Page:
Right, I've taken my courage in my hands and uploaded the first three chapters of my first novel - rejected by at least 20 agents - to Authonomy, the HarperCollins website for authors and readers.
I had put it in a metaphorical drawer but having read about Authonomy in my latest writing magazine, I decided I had nothing to lose. Except all confidence when people say horrid things about it.
I had a Mills & Boon night last night. They celebrated their centenary last year and to mark the fact there were a couple of programmes on television before Christmas, and I finally got round to watching them. The first was a drama, set in three locations and time zones: at the beginning of M&B, with a new author in the seventies, and an up-to-date college tutor who lectured about the books.
This was followed by a 'How to write for Mills & Boon' documentary in which a well-known literary novelist, Stella Duffy, tried her hand at meeting the criteria set out for would-be M&B authors. She managed to wangle a trip to Tuscany for a writing course specifically for prospective M&B authors. I'd have done it for half what they probably paid her!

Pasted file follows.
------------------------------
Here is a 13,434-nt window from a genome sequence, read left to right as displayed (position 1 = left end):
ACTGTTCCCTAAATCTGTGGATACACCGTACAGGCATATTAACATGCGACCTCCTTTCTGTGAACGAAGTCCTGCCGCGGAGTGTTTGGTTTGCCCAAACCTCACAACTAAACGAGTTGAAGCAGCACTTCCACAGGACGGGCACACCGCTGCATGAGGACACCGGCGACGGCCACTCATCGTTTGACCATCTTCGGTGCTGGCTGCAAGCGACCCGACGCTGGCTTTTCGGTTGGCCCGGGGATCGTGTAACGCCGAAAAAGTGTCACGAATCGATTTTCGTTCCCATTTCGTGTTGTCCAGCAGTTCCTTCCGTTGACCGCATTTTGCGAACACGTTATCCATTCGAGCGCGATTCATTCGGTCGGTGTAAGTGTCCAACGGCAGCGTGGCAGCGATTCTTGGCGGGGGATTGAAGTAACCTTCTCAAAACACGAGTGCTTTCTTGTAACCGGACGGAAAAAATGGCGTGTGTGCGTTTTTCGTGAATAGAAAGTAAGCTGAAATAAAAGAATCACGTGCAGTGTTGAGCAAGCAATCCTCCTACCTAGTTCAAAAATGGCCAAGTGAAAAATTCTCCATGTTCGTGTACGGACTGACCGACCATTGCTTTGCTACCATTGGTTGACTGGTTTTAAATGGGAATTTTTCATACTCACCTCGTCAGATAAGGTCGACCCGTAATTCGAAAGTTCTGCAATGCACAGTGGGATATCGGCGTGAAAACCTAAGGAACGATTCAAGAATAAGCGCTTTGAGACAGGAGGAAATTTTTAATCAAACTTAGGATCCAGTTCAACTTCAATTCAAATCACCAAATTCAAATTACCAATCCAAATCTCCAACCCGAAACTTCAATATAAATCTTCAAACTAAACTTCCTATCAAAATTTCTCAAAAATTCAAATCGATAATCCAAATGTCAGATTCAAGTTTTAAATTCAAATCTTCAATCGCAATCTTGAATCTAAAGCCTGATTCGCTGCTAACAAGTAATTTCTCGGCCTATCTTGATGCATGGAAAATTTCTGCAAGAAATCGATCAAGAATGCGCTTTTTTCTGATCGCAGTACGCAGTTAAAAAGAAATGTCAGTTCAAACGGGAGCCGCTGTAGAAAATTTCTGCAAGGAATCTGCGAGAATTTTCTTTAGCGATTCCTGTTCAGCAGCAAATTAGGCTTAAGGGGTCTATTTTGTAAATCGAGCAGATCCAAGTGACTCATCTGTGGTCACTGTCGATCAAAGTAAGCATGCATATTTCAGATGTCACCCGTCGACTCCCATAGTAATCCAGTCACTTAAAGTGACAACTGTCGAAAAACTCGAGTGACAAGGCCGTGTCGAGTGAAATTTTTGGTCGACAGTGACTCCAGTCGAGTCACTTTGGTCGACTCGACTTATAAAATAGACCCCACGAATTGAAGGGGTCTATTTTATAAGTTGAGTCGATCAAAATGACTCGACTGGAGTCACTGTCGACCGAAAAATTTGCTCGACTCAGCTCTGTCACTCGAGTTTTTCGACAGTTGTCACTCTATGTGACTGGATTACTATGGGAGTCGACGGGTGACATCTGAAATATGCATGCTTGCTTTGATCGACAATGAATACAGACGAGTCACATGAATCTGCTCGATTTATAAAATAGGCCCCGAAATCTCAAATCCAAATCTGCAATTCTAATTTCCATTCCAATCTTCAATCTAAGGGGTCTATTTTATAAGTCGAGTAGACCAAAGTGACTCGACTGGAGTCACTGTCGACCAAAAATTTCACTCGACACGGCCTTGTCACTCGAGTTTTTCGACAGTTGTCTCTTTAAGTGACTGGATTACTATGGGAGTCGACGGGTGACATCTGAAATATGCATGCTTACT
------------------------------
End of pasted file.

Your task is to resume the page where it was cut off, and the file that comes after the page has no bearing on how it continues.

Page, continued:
It was fascinating. Out of the 2,000 - 3,000 manuscripts M&B receive each year, they take on about 20 authors, and they sell millions of books worldwide. (Actually now I think about it, that's not bad odds. Comparatively.) Did you know M&B had an erotic imprint with graphic sex? And even the Romance imprint allows fairly raunchy sex.
Divorce, sex outside marriage and independent women are all allowed but the story guidelines are still fairly rigid.
Basically the hero still has to be strong Alpha male, probably arrogant and rich, who finally succumbs to the feisty female.
Just like real life then.
But that's the point. It was always intended as escapism for the masses. Making books available at a price the working man could afford was Mr Boon's intention. And that has to be admired.